My Muse Wears Tracksuit Bottoms Covered In Food Stains

imageWorking from home is proving to be challenging. Nick Cave alluded to the fact that being ridden by your muse is not a pretty thing, and I’d agree. However I would also add that being ignored by your muse is even uglier.
Whilst I’m averse to discipline being imposed to me, an innate masochism means I’m extremely good at submitting myself to rigid and sometimes obsessive regimes.
Unfortunately some of my time off at present is being spent house sitting (I qualified that I could write anywhere and thinking that house sitting was an easy job, I believed the change of location would provide new stimulation for me).
I didn’t realise that having my art equipment and my garden on hand was so necessary to my process.
I also underestimated the lure of technology, my addiction of which seems to accelerated to the point where logging onto social networking sites now brings entrance  into a long term fugue state.
Dressing has never been an issue when working from home, as living in an isolated area and moving from messy sculpting ingredients to a muddy garden mean that sartorial elegance is a delusion and gas mask couture with matching stained clothing and elastic waist bands, is the way to go.
Washing and basic care is easy enough as it breaks up the day nicely and a shower or bath in winter is a way of keeping warm.
Eating tends to be rather haphazard. A long term grazing process that preferably leaves a trail as I wander between the sofa, the kitchen and places that I can access social networking sites.
The first house sitting work that I had was in an incredible Georgian house in the centre of a small city.
There was no garden so a daily walk was vital, but as the house was in an affluent area, leaving it meant that getting dressed to an acceptable level was necessary.
I haven’t had a television for years and wasn’t able to operate the many remote control units for the massive screen at this particular abode, so adding TV viewing to my list of how to enter a vegetative state wasn’t an option.
The following home was beautiful, bohemian and easier to leave when dressed in casual rags, but unfortunately had an accessible and understandable television console.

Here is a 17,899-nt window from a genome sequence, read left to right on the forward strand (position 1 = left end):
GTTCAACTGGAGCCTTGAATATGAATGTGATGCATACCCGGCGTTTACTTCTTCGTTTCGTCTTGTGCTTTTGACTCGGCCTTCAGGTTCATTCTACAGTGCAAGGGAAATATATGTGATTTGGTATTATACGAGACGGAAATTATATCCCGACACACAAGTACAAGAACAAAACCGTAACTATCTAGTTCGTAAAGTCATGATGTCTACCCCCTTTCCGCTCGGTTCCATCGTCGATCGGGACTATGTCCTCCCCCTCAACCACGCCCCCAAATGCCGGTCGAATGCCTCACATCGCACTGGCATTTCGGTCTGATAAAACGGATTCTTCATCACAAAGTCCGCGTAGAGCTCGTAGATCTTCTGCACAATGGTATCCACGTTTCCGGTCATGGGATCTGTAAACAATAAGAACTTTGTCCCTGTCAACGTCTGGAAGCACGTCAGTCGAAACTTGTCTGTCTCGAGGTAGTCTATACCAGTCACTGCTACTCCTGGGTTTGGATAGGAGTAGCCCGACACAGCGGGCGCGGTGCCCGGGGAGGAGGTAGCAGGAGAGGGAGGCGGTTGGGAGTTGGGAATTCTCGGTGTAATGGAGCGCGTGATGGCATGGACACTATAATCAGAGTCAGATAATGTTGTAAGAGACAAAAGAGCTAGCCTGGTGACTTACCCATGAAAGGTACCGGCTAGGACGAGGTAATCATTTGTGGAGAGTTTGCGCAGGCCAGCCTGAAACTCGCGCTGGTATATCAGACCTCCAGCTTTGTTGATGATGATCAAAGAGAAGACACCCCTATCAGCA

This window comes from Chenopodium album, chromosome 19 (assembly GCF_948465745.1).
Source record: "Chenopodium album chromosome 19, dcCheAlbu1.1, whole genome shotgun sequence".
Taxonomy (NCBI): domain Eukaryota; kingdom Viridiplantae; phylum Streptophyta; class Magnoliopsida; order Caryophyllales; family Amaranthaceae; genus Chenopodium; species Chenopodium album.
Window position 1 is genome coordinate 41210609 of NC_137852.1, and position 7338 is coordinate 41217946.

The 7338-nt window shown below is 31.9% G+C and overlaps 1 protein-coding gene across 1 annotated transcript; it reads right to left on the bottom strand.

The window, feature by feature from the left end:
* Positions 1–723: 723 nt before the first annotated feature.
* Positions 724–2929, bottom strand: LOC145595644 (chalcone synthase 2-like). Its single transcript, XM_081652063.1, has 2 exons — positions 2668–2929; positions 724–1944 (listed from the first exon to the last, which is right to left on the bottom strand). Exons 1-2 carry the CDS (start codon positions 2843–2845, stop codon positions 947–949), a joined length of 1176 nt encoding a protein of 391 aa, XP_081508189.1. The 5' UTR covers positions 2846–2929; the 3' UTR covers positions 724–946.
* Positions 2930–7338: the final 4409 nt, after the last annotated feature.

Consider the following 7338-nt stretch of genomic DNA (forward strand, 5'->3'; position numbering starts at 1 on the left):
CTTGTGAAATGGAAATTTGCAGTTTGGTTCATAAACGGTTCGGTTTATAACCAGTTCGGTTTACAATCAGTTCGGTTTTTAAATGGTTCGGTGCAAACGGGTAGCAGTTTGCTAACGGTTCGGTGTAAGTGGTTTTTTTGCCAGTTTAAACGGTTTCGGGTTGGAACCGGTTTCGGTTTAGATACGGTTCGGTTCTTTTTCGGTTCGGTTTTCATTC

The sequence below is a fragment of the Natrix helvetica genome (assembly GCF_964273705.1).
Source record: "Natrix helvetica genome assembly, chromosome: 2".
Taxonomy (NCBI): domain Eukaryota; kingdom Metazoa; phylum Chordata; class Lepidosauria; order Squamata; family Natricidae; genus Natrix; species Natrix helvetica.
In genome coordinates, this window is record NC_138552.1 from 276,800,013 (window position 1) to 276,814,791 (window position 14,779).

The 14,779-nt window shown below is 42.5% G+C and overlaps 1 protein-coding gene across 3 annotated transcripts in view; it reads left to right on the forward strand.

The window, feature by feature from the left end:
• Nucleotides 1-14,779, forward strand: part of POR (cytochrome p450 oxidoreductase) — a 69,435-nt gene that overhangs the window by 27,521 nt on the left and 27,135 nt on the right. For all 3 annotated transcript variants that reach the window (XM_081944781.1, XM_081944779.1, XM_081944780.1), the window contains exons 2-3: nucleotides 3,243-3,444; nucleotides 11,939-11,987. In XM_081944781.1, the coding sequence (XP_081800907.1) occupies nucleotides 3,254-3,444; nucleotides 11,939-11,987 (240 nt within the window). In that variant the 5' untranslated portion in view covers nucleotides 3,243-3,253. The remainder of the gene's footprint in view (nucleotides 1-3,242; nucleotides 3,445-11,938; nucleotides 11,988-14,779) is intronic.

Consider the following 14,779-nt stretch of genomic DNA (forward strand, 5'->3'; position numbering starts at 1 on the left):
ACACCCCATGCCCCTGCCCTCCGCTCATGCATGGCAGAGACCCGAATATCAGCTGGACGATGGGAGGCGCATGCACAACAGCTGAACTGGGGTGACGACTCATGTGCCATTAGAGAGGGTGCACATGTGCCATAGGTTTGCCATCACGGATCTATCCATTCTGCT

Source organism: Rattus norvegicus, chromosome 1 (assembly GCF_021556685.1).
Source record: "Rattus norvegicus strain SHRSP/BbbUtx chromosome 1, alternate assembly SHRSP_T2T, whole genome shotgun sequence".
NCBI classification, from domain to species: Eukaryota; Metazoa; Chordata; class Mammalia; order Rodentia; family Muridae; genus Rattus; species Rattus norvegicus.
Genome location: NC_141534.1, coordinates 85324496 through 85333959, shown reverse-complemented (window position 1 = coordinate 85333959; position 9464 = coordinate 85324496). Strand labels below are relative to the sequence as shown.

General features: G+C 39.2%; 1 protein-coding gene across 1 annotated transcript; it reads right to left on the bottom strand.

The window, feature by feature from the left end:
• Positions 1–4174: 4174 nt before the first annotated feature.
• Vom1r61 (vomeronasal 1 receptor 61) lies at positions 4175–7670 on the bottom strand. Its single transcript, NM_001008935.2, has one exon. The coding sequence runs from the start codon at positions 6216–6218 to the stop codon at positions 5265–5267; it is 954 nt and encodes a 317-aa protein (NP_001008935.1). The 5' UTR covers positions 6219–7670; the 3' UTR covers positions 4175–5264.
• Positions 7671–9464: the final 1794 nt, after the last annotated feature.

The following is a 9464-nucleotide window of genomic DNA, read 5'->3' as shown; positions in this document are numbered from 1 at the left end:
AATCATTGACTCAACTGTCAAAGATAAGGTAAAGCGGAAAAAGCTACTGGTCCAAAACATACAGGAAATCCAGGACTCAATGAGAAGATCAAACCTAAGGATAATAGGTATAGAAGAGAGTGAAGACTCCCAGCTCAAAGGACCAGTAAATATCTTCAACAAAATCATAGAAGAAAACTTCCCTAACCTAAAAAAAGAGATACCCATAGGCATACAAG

Thus I have been staying up until four each morning watching mindless programmes about zombie housewives and satanic historical dramas.
I’m also cat sitting in this second abode.
Two beautiful Siamese who act in unison…a little like the twins from ‘The Shining’. At the previous house sitting job I was only keeping an eye on an elderly mother, and as we all know, animal companions are always much more treasured than any human relative, so therefore more stressful to look after.
So I went to bed at three this morning and was woken by the cats several hours later. I fed the cats and did my exercise routine ( newly entered, unfortunately every exercise I introduce seems to bring a compliment injury  with it) which is presently limited and gentle stretches due to a recent pulled muscle.
Fugue state on Facebook and Instagram entered for an unknown period of time, then I start the day proper (once I clean out the cat litter, have another coffee, and perhaps a short walk).
Today’s muse is not pretty, but I can hear her approaching. I’ll just have some crackers whilst I wait for her to arrive.


About charlottejane2002

Author of 'P is for Prostitution', 'The Bloody Sacrifice' and co-editor of 'A Contemporary Western Book of the Dead' which are all published by Mandrake of Oxford. Italian publisher Roberto Migliussi has recently released 'The Sky is a Gateway, Not a Ceiling', a book of Charlotte's collected essays printed alongside images of his own art work. Charlotte is also an artist who creates spiritually directed art works from road kill and found objects. She has had her written work printed in anthologies and various magazines and on line publications and has given presentations at many events and institutions including Edinburgh University and Brooklyn's 'Museum of Morbid Anatomy'. Her art work has been exhibited widely including at London's Chelsea Gallery and The Bath Royal Literary and Scientific Institute, and is soon to be shown in New York.
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